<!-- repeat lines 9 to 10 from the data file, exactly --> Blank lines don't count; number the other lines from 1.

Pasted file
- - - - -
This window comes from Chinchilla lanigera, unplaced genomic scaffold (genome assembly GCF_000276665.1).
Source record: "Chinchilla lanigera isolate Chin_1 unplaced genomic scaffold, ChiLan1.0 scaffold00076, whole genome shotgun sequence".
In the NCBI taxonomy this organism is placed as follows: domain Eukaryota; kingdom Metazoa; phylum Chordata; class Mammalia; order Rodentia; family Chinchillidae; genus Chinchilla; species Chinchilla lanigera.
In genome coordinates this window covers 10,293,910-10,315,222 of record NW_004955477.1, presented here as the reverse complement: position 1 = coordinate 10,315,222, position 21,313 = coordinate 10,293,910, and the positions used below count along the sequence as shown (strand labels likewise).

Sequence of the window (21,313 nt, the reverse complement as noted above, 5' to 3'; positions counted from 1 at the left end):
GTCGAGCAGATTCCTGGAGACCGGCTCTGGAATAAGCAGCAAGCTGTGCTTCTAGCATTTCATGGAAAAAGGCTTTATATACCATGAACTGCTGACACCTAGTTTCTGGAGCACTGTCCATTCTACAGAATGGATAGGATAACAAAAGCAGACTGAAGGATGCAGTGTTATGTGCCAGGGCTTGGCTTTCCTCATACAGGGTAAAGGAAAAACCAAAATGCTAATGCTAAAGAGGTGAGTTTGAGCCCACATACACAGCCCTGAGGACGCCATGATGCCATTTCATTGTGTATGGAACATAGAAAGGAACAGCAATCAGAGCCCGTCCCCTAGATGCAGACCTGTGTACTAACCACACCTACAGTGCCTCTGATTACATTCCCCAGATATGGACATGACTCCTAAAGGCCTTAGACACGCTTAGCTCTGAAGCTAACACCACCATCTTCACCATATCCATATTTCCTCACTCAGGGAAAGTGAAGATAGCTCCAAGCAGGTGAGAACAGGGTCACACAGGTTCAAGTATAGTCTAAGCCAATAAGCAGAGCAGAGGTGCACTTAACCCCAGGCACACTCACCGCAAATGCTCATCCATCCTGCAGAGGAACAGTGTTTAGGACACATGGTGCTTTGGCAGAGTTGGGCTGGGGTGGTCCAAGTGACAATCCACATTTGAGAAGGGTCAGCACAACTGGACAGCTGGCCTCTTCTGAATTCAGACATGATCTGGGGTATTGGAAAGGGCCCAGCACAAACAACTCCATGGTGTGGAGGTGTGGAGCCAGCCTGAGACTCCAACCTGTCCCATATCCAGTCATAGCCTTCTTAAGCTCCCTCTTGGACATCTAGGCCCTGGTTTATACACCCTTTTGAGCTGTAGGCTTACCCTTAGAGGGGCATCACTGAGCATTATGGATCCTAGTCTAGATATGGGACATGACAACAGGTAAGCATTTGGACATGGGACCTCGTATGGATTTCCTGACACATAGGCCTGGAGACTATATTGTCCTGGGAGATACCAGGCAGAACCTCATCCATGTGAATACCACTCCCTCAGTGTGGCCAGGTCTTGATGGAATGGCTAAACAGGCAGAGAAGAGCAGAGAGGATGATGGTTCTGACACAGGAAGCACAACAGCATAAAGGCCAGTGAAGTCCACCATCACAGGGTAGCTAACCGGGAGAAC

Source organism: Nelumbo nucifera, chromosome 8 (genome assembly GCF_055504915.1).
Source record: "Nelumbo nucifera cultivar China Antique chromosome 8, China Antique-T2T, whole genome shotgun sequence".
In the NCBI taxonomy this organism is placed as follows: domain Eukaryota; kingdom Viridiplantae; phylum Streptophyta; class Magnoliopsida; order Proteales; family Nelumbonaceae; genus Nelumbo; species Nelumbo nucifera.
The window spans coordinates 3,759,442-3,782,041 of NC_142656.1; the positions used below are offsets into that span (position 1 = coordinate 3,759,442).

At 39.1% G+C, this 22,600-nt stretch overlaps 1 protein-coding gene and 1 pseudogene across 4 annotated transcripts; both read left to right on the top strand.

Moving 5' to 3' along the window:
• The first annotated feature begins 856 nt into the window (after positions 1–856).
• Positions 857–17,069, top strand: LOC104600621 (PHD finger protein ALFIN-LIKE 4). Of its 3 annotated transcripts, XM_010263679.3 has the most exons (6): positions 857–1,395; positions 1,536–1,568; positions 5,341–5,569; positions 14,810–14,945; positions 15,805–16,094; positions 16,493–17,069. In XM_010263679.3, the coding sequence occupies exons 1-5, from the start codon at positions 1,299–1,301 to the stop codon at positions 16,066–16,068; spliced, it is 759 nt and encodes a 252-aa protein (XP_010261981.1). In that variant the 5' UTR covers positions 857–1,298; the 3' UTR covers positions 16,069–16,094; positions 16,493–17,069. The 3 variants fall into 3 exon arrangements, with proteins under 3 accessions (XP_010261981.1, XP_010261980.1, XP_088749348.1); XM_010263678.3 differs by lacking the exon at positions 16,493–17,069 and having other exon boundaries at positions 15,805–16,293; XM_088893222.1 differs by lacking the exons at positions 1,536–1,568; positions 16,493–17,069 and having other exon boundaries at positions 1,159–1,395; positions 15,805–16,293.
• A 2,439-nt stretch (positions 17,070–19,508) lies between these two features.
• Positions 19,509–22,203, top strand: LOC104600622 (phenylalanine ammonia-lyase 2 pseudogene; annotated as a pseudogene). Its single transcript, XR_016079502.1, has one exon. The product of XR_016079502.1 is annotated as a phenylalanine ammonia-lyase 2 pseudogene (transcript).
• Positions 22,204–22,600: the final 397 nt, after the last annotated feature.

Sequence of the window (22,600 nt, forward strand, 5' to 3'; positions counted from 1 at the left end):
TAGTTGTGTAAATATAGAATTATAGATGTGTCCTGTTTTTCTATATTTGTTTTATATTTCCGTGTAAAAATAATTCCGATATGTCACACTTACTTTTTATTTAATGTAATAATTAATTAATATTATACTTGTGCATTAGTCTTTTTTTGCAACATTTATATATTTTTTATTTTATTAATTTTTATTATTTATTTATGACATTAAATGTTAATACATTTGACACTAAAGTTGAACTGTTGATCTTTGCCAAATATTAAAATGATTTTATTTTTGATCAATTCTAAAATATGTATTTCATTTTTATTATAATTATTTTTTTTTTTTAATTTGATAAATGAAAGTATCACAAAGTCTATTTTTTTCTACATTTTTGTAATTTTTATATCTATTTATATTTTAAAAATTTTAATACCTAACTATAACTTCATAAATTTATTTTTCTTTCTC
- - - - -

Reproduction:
In the NCBI taxonomy this organism is placed as follows: domain Eukaryota; kingdom Viridiplantae; phylum Streptophyta; class Magnoliopsida; order Proteales; family Nelumbonaceae; genus Nelumbo; species Nelumbo nucifera.
The window spans coordinates 3,759,442-3,782,041 of NC_142656.1; the positions used below are offsets into that span (position 1 = coordinate 3,759,442).